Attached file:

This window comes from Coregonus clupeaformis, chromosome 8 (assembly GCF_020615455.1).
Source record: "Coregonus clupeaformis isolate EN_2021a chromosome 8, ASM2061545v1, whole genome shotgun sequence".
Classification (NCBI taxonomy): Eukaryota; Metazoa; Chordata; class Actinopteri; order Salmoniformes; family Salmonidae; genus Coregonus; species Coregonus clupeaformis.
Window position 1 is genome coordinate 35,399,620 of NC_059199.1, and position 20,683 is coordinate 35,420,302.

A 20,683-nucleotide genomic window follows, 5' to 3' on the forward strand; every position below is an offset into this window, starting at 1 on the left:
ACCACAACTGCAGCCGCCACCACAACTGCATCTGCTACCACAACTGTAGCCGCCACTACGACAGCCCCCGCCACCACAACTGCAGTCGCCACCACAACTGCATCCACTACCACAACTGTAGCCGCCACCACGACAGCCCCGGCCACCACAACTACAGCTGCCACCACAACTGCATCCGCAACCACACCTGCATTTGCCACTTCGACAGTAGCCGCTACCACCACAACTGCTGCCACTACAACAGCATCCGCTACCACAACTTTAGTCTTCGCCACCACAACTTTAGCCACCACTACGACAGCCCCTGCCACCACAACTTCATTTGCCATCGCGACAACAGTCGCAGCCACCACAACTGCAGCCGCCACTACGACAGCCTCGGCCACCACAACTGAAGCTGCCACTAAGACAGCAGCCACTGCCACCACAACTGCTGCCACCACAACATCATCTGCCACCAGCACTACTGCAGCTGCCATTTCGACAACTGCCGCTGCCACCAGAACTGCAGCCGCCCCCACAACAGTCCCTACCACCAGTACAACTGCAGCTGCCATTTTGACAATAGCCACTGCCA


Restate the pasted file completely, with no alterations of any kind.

This window comes from Coregonus clupeaformis, chromosome 8 (assembly GCF_020615455.1).
Source record: "Coregonus clupeaformis isolate EN_2021a chromosome 8, ASM2061545v1, whole genome shotgun sequence".
Classification (NCBI taxonomy): Eukaryota; Metazoa; Chordata; class Actinopteri; order Salmoniformes; family Salmonidae; genus Coregonus; species Coregonus clupeaformis.
Window position 1 is genome coordinate 35,399,620 of NC_059199.1, and position 20,683 is coordinate 35,420,302.

A 20,683-nucleotide genomic window follows, 5' to 3' on the forward strand; every position below is an offset into this window, starting at 1 on the left:
ACCACAACTGCAGCCGCCACCACAACTGCATCTGCTACCACAACTGTAGCCGCCACTACGACAGCCCCCGCCACCACAACTGCAGTCGCCACCACAACTGCATCCACTACCACAACTGTAGCCGCCACCACGACAGCCCCGGCCACCACAACTACAGCTGCCACCACAACTGCATCCGCAACCACACCTGCATTTGCCACTTCGACAGTAGCCGCTACCACCACAACTGCTGCCACTACAACAGCATCCGCTACCACAACTTTAGTCTTCGCCACCACAACTTTAGCCACCACTACGACAGCCCCTGCCACCACAACTTCATTTGCCATCGCGACAACAGTCGCAGCCACCACAACTGCAGCCGCCACTACGACAGCCTCGGCCACCACAACTGAAGCTGCCACTAAGACAGCAGCCACTGCCACCACAACTGCTGCCACCACAACATCATCTGCCACCAGCACTACTGCAGCTGCCATTTCGACAACTGCCGCTGCCACCAGAACTGCAGCCGCCCCCACAACAGTCCCTACCACCAGTACAACTGCAGCTGCCATTTTGACAATAGCCACTGCCA